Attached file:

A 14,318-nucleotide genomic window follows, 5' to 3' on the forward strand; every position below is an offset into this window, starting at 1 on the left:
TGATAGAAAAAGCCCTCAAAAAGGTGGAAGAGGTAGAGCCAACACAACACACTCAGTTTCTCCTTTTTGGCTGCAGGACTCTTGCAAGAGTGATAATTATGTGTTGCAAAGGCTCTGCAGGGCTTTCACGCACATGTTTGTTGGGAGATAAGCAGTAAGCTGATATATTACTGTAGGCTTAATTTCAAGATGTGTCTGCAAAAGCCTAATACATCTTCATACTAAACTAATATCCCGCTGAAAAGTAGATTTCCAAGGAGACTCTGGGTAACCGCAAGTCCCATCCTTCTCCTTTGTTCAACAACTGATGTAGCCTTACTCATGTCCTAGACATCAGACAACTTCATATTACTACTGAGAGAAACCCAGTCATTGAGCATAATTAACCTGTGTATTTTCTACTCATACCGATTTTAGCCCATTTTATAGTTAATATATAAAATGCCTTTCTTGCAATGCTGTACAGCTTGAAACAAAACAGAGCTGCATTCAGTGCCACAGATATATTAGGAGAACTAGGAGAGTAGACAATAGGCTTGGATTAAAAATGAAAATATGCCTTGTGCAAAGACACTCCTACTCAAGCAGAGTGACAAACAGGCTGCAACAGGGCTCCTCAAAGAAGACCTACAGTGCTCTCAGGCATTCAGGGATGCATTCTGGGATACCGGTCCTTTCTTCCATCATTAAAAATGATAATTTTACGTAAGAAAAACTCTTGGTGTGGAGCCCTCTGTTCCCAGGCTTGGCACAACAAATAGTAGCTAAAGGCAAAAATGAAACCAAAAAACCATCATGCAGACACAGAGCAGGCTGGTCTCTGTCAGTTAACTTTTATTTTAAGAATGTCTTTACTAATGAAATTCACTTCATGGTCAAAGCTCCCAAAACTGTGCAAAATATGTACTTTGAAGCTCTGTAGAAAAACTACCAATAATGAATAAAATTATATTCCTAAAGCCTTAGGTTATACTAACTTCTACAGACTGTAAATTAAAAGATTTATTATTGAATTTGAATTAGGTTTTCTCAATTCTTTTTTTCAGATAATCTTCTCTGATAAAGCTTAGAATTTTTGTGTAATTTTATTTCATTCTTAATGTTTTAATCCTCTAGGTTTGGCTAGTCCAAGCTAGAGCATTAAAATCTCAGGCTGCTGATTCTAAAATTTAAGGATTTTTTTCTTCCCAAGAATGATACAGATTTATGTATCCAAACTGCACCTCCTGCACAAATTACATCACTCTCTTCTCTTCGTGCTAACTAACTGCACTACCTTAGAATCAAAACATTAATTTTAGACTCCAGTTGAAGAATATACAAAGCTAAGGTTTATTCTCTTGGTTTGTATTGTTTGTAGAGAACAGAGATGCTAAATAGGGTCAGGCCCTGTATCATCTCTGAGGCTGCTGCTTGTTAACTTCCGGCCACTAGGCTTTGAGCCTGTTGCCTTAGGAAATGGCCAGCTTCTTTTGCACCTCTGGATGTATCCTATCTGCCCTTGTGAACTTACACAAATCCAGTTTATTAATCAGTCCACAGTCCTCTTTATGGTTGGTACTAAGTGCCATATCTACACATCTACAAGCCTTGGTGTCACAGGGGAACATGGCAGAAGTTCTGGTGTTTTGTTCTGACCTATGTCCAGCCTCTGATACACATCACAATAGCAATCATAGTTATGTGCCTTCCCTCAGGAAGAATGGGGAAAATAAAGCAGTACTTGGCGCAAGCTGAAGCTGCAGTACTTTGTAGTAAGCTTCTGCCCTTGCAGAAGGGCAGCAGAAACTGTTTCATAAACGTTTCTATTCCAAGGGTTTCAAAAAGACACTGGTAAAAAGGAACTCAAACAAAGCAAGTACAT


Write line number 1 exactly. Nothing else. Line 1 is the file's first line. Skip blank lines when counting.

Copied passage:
A 14,318-nucleotide genomic window follows, 5' to 3' on the forward strand; every position below is an offset into this window, starting at 1 on the left: